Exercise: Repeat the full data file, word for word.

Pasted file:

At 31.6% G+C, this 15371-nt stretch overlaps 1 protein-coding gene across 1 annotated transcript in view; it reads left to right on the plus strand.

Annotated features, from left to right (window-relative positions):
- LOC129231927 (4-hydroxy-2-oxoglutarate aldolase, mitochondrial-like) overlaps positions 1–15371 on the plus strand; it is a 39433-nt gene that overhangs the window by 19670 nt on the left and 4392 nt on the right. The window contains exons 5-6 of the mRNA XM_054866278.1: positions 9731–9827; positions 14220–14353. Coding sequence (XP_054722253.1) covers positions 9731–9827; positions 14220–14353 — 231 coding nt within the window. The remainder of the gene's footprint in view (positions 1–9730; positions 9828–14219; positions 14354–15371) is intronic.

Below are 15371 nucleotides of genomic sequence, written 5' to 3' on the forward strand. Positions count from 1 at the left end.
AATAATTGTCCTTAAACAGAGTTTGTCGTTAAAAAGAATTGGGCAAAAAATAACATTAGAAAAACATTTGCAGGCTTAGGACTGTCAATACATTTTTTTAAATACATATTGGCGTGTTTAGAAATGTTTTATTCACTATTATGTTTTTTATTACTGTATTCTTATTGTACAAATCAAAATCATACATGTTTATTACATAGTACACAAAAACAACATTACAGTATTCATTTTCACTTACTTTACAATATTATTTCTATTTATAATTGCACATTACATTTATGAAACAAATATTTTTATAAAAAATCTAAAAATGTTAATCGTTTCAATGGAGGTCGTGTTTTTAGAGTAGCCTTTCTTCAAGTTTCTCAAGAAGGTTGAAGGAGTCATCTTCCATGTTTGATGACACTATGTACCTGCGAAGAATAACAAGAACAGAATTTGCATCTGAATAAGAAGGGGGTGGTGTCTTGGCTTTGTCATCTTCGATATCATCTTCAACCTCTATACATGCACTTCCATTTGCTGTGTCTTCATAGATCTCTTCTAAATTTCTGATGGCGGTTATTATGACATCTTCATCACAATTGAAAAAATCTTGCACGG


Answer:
At 31.6% G+C, this 15371-nt stretch overlaps 1 protein-coding gene across 1 annotated transcript in view; it reads left to right on the plus strand.

Annotated features, from left to right (window-relative positions):
- LOC129231927 (4-hydroxy-2-oxoglutarate aldolase, mitochondrial-like) overlaps positions 1–15371 on the plus strand; it is a 39433-nt gene that overhangs the window by 19670 nt on the left and 4392 nt on the right. The window contains exons 5-6 of the mRNA XM_054866278.1: positions 9731–9827; positions 14220–14353. Coding sequence (XP_054722253.1) covers positions 9731–9827; positions 14220–14353 — 231 coding nt within the window. The remainder of the gene's footprint in view (positions 1–9730; positions 9828–14219; positions 14354–15371) is intronic.

Below are 15371 nucleotides of genomic sequence, written 5' to 3' on the forward strand. Positions count from 1 at the left end.
AATAATTGTCCTTAAACAGAGTTTGTCGTTAAAAAGAATTGGGCAAAAAATAACATTAGAAAAACATTTGCAGGCTTAGGACTGTCAATACATTTTTTTAAATACATATTGGCGTGTTTAGAAATGTTTTATTCACTATTATGTTTTTTATTACTGTATTCTTATTGTACAAATCAAAATCATACATGTTTATTACATAGTACACAAAAACAACATTACAGTATTCATTTTCACTTACTTTACAATATTATTTCTATTTATAATTGCACATTACATTTATGAAACAAATATTTTTATAAAAAATCTAAAAATGTTAATCGTTTCAATGGAGGTCGTGTTTTTAGAGTAGCCTTTCTTCAAGTTTCTCAAGAAGGTTGAAGGAGTCATCTTCCATGTTTGATGACACTATGTACCTGCGAAGAATAACAAGAACAGAATTTGCATCTGAATAAGAAGGGGGTGGTGTCTTGGCTTTGTCATCTTCGATATCATCTTCAACCTCTATACATGCACTTCCATTTGCTGTGTCTTCATAGATCTCTTCTAAATTTCTGATGGCGGTTATTATGACATCTTCATCACAATTGAAAAAATCTTGCACGG